These two features were welcomed additions to the game. A feature that was neat, but sorta useless was the Live Weather feature. I appreciate the effort that went into adding that into the game, but I’m not sure it’s necessary. It’s accurate, but not really at all useful or cool.
As for XP points, you earn XP as you do good things (make a birdie, hole-in-one, eagle, multiple fairway shots, etc.) during your match. The XP upgrades your golfer’s attributes and allows for them to get better in gamer chosen areas. For example, if you’re having issues putting then you might consider using XP to improve on reading greens. It’s neat to see an ‘rpg’ element in a sports game and it’s welcomed.
You can also use XP in Pro Shops to upgrade equipment and your player’s style.
Hooked it with presentation
Commentators aside, the game is pretty. I’m amazed on how much EA Sports has turned up the level of visual presentation in their sports games this last year. The courses are deep and detailed. While it certainly isn’t the amount of detail that God of War III can provide (they have to make the same game for the 360), it does impress. One of the few things I noticed today was the wind blowing on the pants of the players on the course. It’s subtle, but it’s detailed and visually appealing.
As for character models, you get some nice ones with the real players and some scary ones with gamers of the world. You can pretty much customize your golfer anyway you want in Tiger Woods PGA Tour 11. From hair to shoes you get your choice of customizing and even the choice of putting your face (or someone else) on the player you’re using. Much like the details of the courses, the models aren’t meticulously over detailed, but they’re good enough to be called next generation graphics.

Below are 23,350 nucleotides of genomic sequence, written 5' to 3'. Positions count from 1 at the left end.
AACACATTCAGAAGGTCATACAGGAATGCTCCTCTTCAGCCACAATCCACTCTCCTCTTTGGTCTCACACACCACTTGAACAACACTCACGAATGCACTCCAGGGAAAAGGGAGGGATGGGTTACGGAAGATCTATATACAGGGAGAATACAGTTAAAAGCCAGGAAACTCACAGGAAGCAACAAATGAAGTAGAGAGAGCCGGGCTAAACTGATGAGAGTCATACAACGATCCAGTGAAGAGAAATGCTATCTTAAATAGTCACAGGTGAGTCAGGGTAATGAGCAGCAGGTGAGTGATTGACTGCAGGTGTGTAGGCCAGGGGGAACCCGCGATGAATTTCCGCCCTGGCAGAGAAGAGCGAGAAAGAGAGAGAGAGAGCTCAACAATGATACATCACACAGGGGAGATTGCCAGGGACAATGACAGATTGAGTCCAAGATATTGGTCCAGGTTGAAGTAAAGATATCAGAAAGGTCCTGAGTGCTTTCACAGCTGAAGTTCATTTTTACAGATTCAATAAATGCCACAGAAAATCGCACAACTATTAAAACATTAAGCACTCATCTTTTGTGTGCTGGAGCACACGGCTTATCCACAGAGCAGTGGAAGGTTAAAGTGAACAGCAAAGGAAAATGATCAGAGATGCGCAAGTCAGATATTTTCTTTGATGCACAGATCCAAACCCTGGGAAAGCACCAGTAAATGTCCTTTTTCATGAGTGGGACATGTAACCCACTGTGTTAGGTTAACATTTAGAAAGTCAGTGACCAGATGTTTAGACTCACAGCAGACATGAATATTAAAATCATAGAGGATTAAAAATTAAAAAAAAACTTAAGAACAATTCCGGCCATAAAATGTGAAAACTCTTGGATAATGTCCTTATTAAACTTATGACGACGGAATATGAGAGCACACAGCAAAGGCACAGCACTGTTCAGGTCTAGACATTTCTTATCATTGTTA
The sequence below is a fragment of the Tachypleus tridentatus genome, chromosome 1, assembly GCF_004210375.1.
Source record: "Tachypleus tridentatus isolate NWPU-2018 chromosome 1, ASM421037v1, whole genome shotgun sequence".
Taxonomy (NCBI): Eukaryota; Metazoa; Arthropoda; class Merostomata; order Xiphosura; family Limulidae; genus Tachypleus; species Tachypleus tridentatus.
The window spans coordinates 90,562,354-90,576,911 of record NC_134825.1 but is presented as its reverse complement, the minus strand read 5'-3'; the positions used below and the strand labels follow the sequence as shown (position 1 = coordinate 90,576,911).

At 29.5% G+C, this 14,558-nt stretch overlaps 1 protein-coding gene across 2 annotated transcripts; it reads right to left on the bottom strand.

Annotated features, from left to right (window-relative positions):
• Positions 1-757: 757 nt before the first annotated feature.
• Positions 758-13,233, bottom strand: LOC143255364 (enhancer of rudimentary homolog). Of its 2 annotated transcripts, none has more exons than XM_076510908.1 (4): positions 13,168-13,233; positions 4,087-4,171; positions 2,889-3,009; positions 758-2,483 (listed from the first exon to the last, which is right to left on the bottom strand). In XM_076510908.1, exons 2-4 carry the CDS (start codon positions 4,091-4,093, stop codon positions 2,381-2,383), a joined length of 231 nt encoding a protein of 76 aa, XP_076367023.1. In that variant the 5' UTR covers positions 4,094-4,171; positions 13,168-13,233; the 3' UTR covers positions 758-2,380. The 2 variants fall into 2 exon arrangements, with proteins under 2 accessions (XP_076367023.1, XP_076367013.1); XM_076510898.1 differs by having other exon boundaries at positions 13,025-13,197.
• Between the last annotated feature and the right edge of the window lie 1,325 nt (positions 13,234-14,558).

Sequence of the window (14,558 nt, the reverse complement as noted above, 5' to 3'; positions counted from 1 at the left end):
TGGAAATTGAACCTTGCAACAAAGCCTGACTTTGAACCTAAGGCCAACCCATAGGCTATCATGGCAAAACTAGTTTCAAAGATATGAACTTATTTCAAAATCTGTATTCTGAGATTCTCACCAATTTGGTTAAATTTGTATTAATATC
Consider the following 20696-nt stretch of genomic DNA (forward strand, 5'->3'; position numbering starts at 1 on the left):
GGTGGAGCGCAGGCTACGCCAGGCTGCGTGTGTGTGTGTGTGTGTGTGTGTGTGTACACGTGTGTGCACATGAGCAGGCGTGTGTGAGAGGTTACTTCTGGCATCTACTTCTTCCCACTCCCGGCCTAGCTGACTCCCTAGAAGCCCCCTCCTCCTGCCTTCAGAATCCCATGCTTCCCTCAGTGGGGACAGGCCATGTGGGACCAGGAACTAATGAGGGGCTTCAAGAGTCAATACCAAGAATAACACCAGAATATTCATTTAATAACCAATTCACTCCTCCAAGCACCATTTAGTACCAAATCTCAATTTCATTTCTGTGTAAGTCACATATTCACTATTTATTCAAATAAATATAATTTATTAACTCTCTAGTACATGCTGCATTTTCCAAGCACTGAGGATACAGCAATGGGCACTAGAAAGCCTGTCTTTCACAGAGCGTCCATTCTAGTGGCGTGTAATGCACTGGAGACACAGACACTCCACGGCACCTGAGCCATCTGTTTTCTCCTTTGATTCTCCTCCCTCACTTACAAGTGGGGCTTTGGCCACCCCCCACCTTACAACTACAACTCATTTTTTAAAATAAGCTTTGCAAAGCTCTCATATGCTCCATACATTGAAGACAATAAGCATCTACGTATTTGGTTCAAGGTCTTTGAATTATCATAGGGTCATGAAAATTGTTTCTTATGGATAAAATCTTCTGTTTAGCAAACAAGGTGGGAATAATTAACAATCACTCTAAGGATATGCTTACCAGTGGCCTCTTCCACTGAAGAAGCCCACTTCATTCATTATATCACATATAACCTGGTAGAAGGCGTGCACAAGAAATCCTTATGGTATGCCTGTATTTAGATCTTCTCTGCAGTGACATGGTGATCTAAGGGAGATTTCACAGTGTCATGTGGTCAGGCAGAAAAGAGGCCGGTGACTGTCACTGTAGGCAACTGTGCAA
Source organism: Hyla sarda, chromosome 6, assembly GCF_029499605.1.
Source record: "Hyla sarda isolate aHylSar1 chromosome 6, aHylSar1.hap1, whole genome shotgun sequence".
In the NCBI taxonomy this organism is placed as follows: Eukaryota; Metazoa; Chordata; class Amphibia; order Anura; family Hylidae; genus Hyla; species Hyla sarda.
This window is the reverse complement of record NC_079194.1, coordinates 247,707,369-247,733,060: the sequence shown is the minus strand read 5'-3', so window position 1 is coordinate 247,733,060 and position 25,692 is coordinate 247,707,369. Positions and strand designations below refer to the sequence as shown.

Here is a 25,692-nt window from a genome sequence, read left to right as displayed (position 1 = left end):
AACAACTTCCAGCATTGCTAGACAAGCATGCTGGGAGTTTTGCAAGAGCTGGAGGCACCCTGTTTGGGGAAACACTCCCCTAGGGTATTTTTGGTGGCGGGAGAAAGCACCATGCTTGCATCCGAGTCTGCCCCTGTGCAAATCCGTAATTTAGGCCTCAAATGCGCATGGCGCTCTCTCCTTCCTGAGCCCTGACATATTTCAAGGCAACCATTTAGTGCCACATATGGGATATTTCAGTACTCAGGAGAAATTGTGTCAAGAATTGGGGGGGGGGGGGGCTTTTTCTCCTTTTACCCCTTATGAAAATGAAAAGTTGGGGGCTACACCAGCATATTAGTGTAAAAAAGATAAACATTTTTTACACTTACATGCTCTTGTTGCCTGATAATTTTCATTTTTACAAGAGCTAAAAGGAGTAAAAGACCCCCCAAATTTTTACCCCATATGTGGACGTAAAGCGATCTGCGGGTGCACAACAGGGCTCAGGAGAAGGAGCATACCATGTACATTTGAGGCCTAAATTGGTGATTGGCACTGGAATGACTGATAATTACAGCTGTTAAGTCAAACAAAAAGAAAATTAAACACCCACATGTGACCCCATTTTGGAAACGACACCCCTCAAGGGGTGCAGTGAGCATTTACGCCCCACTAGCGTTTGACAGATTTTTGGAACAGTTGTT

Scott Van Pelt and Kelly Tilghman are the announcers in the game and I have to admit that they are quite annoying on the golf course. I want announcers, but I prefer nothing cute. Both of them, though they were reading from scripts, were too cute for the game. I know the game is suppose to be great for younger folks and give out cute quips at given times, but they take it to another level. Whoever wrote the scripts for them should consider a new line of work. Maybe it was me, but having them say the same thing over and over again is a bit much. In comparison to Madden 2010 and FIFA 2010, the commentary in Tiger Woods PGA Tour 11 was bit pathetic. On top of this, they were wrong a few times about what was happening onscreen, which just baffled me. For example, once I hit the ball into the rough and Scott Van Pelt comes on and says something associated to hitting it on the green poorly. BAH!
Anyway, if you’re new to the series you’re going to dread what they have waiting for you in terms of commentary. If you play bad they will be on you with less than encouraging tones. This is the first game that actually made me feel frustrated solely through the commentary. I think Bob Costas or a Tom Hammond would have been a better choice; at least they wouldn’t have sounded like two people in the audience making fun of your lack of golfing skills.
Excellent looking game overall, with some much needed help in the commentary field.